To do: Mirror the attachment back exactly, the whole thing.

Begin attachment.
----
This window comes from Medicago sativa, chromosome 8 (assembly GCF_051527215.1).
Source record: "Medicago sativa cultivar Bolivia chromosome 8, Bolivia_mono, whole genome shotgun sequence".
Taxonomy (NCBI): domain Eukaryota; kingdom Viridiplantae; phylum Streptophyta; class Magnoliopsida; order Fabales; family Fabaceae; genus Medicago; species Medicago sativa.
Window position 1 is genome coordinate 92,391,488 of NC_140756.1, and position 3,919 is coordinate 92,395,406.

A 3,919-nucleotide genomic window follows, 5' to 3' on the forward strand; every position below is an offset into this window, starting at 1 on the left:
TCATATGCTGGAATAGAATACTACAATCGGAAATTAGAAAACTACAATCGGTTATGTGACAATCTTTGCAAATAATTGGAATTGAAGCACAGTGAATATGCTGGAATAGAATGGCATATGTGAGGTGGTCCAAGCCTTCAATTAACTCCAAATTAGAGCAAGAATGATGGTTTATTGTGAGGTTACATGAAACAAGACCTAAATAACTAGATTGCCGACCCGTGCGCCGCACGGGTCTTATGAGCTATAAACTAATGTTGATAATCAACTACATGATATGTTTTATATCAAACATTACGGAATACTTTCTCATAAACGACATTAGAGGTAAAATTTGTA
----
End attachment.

This window comes from Medicago sativa, chromosome 8 (assembly GCF_051527215.1).
Source record: "Medicago sativa cultivar Bolivia chromosome 8, Bolivia_mono, whole genome shotgun sequence".
Taxonomy (NCBI): domain Eukaryota; kingdom Viridiplantae; phylum Streptophyta; class Magnoliopsida; order Fabales; family Fabaceae; genus Medicago; species Medicago sativa.
Window position 1 is genome coordinate 92,391,488 of NC_140756.1, and position 3,919 is coordinate 92,395,406.

A 3,919-nucleotide genomic window follows, 5' to 3' on the forward strand; every position below is an offset into this window, starting at 1 on the left:
TCATATGCTGGAATAGAATACTACAATCGGAAATTAGAAAACTACAATCGGTTATGTGACAATCTTTGCAAATAATTGGAATTGAAGCACAGTGAATATGCTGGAATAGAATGGCATATGTGAGGTGGTCCAAGCCTTCAATTAACTCCAAATTAGAGCAAGAATGATGGTTTATTGTGAGGTTACATGAAACAAGACCTAAATAACTAGATTGCCGACCCGTGCGCCGCACGGGTCTTATGAGCTATAAACTAATGTTGATAATCAACTACATGATATGTTTTATATCAAACATTACGGAATACTTTCTCATAAACGACATTAGAGGTAAAATTTGTA